Piscatorial Quagswagging

...the diary of a specialist angler in around the Warwickshire Avon and its tributaries.

Friday 3 February 2023

The Tiny River Alne - Bishops Fingers and Bonbonnières

Now the Camo'd up Invisible Angler is a common sight by the water, especially those after the carp with first names, or he would be if you could see him. Otherwise known as the Camouflaged Kamikaze, he's the one with the Hawkeye complex, the invisible hunter stalking his prey silently and unseen through the undergrowth. 

To accomplish the disappearing trick, you kit yourself out at a government surplus shop with a camouflage battledress, bush hat and a yard of green netting. The netting you drape over your head and decorate with bits of twig and foliage.

To make sure that nothing reflects any light through the net, you darken your face with burnt cork, mud or cowpat. In the absence of hat, net or hair, do the same thing to your bald head. Take out your false teeth. Either remove your spectacles or paint them with anti-flash liquid or a coating of mud or cowpat.
To ensure that you can see, mark a cross in the middle of each lens with a matchstick. Toothless and half-blind, you can now make your way to the water secure in the knowledge that you are absolutely invisible to the fish. The technique has its drawbacks, though. In your purblind state, you could pack up after an exhausting day's angling to find you've been fishing the M42.

Another drawback is that you are not only invisible to the fish, you are invisible to everyone else, or at least in a state of camouflage sufficient to have you mistaken for a deformed tree or a heap of tangled vegetation. This few Invisible Anglers finish a day's fishing unscathed; many, indeed, are scathed beyond repair. The spirits by a succession of wandering dogs. 

It's bad the least that can happen is a thorough dampening of enough sitting there with your trousers all soggy, but with the taller or more ambitious dogs, you're really in trouble. Do not attempt the camouflage in a safari park, by the way, with giraffes or elephants, you wouldn't stand a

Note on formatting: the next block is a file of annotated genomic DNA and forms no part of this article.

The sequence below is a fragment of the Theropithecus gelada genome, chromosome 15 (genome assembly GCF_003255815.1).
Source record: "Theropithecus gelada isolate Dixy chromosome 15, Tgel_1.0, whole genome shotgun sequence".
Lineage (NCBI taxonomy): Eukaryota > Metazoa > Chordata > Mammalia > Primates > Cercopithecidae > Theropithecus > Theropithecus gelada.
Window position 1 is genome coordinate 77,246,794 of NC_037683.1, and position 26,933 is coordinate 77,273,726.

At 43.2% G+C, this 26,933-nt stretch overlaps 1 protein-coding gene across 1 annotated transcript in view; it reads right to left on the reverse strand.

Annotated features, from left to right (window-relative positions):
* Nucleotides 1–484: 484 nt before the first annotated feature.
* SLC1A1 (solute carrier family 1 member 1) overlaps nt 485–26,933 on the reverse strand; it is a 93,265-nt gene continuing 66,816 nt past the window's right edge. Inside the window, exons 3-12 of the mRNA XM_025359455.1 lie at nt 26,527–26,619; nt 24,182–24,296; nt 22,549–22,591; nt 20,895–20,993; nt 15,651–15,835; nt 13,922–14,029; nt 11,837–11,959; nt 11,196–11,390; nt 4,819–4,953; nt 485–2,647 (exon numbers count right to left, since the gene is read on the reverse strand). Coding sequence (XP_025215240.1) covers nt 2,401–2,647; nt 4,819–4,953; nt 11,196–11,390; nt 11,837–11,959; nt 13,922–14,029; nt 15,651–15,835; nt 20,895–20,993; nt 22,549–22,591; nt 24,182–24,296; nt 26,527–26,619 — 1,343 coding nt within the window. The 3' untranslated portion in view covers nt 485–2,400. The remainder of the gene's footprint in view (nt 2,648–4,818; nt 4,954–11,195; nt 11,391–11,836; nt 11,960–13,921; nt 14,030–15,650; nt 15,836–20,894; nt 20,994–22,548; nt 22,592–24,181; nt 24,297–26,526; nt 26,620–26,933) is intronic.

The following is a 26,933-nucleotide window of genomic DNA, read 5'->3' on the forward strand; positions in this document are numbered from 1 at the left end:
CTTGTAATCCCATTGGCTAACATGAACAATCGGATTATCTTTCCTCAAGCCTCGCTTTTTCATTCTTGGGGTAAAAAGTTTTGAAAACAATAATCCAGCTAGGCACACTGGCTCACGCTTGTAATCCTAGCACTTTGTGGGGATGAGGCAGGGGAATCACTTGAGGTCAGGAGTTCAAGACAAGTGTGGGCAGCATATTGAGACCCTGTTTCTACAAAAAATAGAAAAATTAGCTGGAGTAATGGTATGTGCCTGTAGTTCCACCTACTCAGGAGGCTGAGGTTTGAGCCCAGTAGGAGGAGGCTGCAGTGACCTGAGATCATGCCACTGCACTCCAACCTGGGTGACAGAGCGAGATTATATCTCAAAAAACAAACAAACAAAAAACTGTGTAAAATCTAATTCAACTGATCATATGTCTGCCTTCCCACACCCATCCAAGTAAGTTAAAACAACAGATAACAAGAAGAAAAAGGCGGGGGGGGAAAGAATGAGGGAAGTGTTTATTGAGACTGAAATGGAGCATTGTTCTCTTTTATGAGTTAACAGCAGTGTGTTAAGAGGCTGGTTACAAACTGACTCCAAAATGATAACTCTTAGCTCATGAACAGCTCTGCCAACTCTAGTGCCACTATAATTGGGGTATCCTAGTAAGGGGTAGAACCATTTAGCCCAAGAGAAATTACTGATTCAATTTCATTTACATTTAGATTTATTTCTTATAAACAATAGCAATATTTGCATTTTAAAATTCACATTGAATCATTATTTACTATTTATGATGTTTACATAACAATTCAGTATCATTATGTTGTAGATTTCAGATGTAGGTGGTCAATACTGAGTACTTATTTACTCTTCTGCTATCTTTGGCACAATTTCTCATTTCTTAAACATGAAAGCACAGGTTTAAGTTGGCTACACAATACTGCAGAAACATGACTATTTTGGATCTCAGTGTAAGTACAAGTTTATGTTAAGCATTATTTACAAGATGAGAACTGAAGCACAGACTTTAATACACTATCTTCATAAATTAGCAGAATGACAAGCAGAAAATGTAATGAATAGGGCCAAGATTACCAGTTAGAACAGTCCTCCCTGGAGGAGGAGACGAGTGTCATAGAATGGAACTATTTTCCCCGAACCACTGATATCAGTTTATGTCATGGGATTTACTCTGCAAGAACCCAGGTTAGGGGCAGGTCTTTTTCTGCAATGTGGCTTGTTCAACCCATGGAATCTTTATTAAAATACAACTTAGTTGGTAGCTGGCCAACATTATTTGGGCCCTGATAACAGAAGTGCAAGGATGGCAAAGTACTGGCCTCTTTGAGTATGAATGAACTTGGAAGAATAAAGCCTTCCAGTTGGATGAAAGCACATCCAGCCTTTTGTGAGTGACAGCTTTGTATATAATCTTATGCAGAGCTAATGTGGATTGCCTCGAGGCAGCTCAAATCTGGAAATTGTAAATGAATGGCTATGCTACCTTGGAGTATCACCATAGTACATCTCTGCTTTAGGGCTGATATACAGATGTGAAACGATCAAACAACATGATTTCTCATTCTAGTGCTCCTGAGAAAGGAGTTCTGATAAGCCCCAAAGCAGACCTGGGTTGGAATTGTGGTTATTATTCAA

Courting couples in search of a bit of privacy are often disconcerted when the tree under which they are plighting their troth gives out with a polite, 'Ahem!'. The less understanding among the swains are liable to assuage their embarrassment by kicking the tree up the bole. Even first love has its dangers. 

Instead of getting straight into the action, the shy young wooer may pass the time by carving a set of initials and a pair of hearts entwined. You could try closing your eyes and thinking of England, but generally you can't hold out much above Wolverhampton.

Normally harmless wildlife can do a lot of incidental damage. Short-sighted woodpeckers, squirrels in search of autumn nuts, hedgehogs looking for a hollow in which to hibernate, all can take your mind off the fish and have you leaping about, screaming for a tree surgeon. Not to mention undernourished Dutch elm beetles, which in force can leave you with a nose like an antique cheese grater.

And if somebody walks along and chalks a cross on your bum, followed in the middle distance by a bloke lugging a chainsaw, it's definitely time to pack it in. The invisible angler technique has been tried over hundreds of years, but seldom without complications setting in. 

Switched off yet ?

Now the last trip to this stretch of the Alne didn't go particularly well to be honest, after being minnowed out and some swims not even a bite, eventually a dace turned up out of the blue and ended a pretty lacklustre session. I was back though with a Salmo Hornet for a lure approach instead because a stretch I fish further downstream a lure can often throw up the bigger fish. It also would give me an opportunity to explore some of the other swims I'd not fished before.

It would be barely a trickle in places looking at the levels but fear not this type of river has depth in many of the swims and that is where the fish usually hold up.  

After a quick stop-off at Dermot's store for a well deserved refreshment I was bankside looking at a gin clear river. Down stream on a syndicate stretch it never gets this clear even in the summer to be honest and maybe that's why the bigger fish prefer it there. 

Cheers anyway, got to love a Bishops Finger nearly as nice as a Champion !!!, Cheers blog readers. 

Anyway what a mad 2.5 hour session to cut a long story short I must have has 20 or so trout I reckon. At one point I swapped the hornet for a much larger hornet but they seemed to like that too. Some of the smallest brook trout I tend to catch but a healthy population.

The ground up here is littered with mussel shells, lifted up from a flood maybe ? and the banks covered in wooden debris. I know someone who lives on the farm here so I might see if I can get access and remove some and dry it for firewood.

Anyway overall an enjoyable session, but nothing big whatsoever showed and even at dusk when I thought a chub or two might have made an appearance.

I fancy some trotting for the next session so back to the Avon it is where hopefully I can pick up one or more chub. Fingers crossed anyway, the conditions are a little tough at the minute. 


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